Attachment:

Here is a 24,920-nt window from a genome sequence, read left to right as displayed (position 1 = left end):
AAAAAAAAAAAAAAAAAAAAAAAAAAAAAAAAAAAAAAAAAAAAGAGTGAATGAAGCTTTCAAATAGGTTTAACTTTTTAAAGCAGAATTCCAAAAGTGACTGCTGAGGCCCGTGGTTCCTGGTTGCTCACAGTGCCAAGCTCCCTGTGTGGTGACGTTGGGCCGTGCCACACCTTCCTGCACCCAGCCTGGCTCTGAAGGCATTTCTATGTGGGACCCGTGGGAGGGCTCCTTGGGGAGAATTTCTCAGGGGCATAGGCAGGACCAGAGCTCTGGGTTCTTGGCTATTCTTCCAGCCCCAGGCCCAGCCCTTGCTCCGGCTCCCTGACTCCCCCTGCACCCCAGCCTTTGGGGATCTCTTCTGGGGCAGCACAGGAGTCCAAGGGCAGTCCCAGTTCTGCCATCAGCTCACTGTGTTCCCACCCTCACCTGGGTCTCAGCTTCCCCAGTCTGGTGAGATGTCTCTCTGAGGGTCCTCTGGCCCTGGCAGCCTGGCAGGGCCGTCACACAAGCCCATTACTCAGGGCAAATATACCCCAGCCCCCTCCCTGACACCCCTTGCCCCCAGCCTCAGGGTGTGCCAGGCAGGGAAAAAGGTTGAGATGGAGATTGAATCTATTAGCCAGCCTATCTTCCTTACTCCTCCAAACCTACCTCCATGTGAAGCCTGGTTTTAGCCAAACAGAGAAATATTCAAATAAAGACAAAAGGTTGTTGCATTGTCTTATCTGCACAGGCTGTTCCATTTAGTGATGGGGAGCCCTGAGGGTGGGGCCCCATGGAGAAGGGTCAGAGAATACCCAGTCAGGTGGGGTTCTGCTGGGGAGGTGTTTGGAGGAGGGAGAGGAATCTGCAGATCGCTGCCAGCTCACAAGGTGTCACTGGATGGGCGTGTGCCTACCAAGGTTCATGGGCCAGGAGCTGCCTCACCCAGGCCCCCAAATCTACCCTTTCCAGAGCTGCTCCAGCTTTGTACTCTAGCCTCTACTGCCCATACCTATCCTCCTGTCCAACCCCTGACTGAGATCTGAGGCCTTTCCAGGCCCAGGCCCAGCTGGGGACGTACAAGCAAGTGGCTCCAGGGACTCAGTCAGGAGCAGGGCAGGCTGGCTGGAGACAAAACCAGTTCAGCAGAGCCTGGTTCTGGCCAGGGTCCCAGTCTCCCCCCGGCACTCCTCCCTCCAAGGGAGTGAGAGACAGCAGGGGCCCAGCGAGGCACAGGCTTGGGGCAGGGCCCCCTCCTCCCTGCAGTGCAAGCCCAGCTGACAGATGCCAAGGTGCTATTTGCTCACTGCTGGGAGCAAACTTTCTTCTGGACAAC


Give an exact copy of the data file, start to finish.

Here is a 24,920-nt window from a genome sequence, read left to right as displayed (position 1 = left end):
AAAAAAAAAAAAAAAAAAAAAAAAAAAAAAAAAAAAAAAAAAAAGAGTGAATGAAGCTTTCAAATAGGTTTAACTTTTTAAAGCAGAATTCCAAAAGTGACTGCTGAGGCCCGTGGTTCCTGGTTGCTCACAGTGCCAAGCTCCCTGTGTGGTGACGTTGGGCCGTGCCACACCTTCCTGCACCCAGCCTGGCTCTGAAGGCATTTCTATGTGGGACCCGTGGGAGGGCTCCTTGGGGAGAATTTCTCAGGGGCATAGGCAGGACCAGAGCTCTGGGTTCTTGGCTATTCTTCCAGCCCCAGGCCCAGCCCTTGCTCCGGCTCCCTGACTCCCCCTGCACCCCAGCCTTTGGGGATCTCTTCTGGGGCAGCACAGGAGTCCAAGGGCAGTCCCAGTTCTGCCATCAGCTCACTGTGTTCCCACCCTCACCTGGGTCTCAGCTTCCCCAGTCTGGTGAGATGTCTCTCTGAGGGTCCTCTGGCCCTGGCAGCCTGGCAGGGCCGTCACACAAGCCCATTACTCAGGGCAAATATACCCCAGCCCCCTCCCTGACACCCCTTGCCCCCAGCCTCAGGGTGTGCCAGGCAGGGAAAAAGGTTGAGATGGAGATTGAATCTATTAGCCAGCCTATCTTCCTTACTCCTCCAAACCTACCTCCATGTGAAGCCTGGTTTTAGCCAAACAGAGAAATATTCAAATAAAGACAAAAGGTTGTTGCATTGTCTTATCTGCACAGGCTGTTCCATTTAGTGATGGGGAGCCCTGAGGGTGGGGCCCCATGGAGAAGGGTCAGAGAATACCCAGTCAGGTGGGGTTCTGCTGGGGAGGTGTTTGGAGGAGGGAGAGGAATCTGCAGATCGCTGCCAGCTCACAAGGTGTCACTGGATGGGCGTGTGCCTACCAAGGTTCATGGGCCAGGAGCTGCCTCACCCAGGCCCCCAAATCTACCCTTTCCAGAGCTGCTCCAGCTTTGTACTCTAGCCTCTACTGCCCATACCTATCCTCCTGTCCAACCCCTGACTGAGATCTGAGGCCTTTCCAGGCCCAGGCCCAGCTGGGGACGTACAAGCAAGTGGCTCCAGGGACTCAGTCAGGAGCAGGGCAGGCTGGCTGGAGACAAAACCAGTTCAGCAGAGCCTGGTTCTGGCCAGGGTCCCAGTCTCCCCCCGGCACTCCTCCCTCCAAGGGAGTGAGAGACAGCAGGGGCCCAGCGAGGCACAGGCTTGGGGCAGGGCCCCCTCCTCCCTGCAGTGCAAGCCCAGCTGACAGATGCCAAGGTGCTATTTGCTCACTGCTGGGAGCAAACTTTCTTCTGGACAAC